From Devolver Digital, the makers of a hundred indie games you’re probably familiar with, comes yet another tiny treat in Downwell. The action platformer puts all its focus on controls as the player is to try to make it down a well without losing all of their precious life points. Downwell doesn’t complicate things and instead offers the same satisfying gameplay loop over and over again.
Downwell centers on a young man sitting on a park bench, the time in which players assume control, who decides to leap into a well and explore its monster-filled innards. Our young man is thankfully equipped with gun boots that are tied to a limited meter designed to clear out debris and take out an assortment of enemies ranging from a static Mario-inspired turtle to a roaming ghost – which come to think of it could also be Mario-inspired – that tries to get around the game’s geometry to attack the player. The essence of Downwell involves trying to get to the bottom, and therefore the next level, while navigating through destructible platforms and the monsters that lurk around them.
“There is no better feeling than leaping off a platform and, for what seems like several seconds, not getting stopped by the level’s geometry and managing to dodge the oncoming wave of bats, ghosts, and wall crawlers.”
Environments and enemy locations are procedurally generated which fits the games ‘1 more round’ approach. Each restart and death acts as a challenge to solve the next puzzle on how to get through the new environment you’re put in. My strategy was to get to the semi-circle freeze points that allowed you to take a breather and plan out your next attack or find out the quickest path to flee like a coward and avoid enemies. Make sure to keep an eye out for freeze points as some may be hiding a secret path to a gem location that you can use in shops. There is no better feeling than leaping off a platform and, for what seems like several seconds, not getting stopped by the level’s geometry and managing to dodge the oncoming wave of bats, ghosts, and wall crawlers.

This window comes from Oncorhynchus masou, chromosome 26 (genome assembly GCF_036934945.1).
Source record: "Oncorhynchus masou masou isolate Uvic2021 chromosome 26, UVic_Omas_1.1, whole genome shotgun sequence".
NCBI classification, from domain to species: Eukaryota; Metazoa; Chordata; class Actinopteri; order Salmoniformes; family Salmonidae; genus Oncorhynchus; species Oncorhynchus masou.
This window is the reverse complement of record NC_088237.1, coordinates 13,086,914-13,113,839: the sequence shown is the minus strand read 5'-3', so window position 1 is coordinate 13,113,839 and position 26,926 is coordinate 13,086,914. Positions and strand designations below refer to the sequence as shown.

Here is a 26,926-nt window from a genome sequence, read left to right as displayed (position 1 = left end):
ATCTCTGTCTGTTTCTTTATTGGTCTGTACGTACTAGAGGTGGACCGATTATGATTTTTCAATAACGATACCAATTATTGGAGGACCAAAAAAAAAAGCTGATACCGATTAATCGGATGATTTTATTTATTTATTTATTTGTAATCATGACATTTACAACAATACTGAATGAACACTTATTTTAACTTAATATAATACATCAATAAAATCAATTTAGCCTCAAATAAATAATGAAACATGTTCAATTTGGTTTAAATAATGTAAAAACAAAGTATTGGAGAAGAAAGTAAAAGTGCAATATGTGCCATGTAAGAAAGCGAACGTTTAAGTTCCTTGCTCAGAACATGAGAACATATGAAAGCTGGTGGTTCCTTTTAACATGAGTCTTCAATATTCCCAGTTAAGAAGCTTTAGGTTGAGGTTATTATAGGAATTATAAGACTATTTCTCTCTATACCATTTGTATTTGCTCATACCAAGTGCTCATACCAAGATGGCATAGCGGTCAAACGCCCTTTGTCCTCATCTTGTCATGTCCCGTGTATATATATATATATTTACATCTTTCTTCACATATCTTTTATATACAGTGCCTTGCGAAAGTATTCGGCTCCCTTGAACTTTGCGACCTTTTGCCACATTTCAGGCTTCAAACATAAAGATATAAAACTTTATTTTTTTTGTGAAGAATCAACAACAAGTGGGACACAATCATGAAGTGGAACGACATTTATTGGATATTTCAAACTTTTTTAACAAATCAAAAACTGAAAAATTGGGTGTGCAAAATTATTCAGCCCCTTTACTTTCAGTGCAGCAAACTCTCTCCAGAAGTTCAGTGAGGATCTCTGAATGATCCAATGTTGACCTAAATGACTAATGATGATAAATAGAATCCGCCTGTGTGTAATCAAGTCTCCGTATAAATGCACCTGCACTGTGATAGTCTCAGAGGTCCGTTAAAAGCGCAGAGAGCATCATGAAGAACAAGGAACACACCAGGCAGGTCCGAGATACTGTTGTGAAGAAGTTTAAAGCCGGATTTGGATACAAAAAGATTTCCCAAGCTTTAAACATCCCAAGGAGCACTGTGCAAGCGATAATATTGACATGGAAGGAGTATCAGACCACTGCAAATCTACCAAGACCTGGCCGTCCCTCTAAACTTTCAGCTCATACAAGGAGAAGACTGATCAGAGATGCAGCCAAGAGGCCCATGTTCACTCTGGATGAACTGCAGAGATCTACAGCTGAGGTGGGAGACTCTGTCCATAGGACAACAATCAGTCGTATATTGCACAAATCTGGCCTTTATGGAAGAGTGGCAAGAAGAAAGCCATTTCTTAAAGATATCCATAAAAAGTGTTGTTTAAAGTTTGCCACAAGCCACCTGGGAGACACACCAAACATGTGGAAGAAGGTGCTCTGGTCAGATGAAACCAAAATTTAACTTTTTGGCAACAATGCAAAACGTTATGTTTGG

After each level you are able to choose one of three upgrades that don’t really benefit you all that much. It’s cool that your bullet casings can do damage, but not when you’re already past a section of enemies with a well-timed hop. The games combo system, that rewards players with chaining together kills without touching a platform with extra ammunition, was a greater source of compensation that actually had meaningful uses. Alternatively, another type of ‘reward’ I found to be useful, if not cheap, was the invulnerability period after taking a hit that helps you out when an entire column of platforms stops your progress and vicious hordes of creatures bear down on your location.
With all the frolicking and anxious leaps to get away from airborne attacks, Downwell surrounds the player with a colorful tune that sounds straight from a Spider-Man game I played on the SNES, in a good way. The art is comparable to games like Spelunky and you can even choose your background overlay on the outskirts of the rectangle sized play area, with my favorite being a repeating image of a frightened frog which is somewhat distracting but very humorous. The soundtrack does its job in that it keeps the player focused and on rhythm with every leap and shot on their descent to the finish line.
Downwell personifies the ‘gameplay is king’ mantra and it backs up its approach with a perfect suite of controls that are predictable and consistent. I never felt cheated and the games brutality showcases its depth and how one can get better with a little more practice. It has a charming score and wonderful visual effects that are appropriate for its genre. Its upgrade system could be filled with more meaningful additions, but the combo system present keeps the fun alive and present some epic moments. Downwell makes sure it delivers on the gameplay front while still impressing in its other aspects.
***A PS4 review code was provided by the publisher***
- Tight & predictable controls
- Charming soundtrack
- Exhilarating moments
- Upgrade system is of little use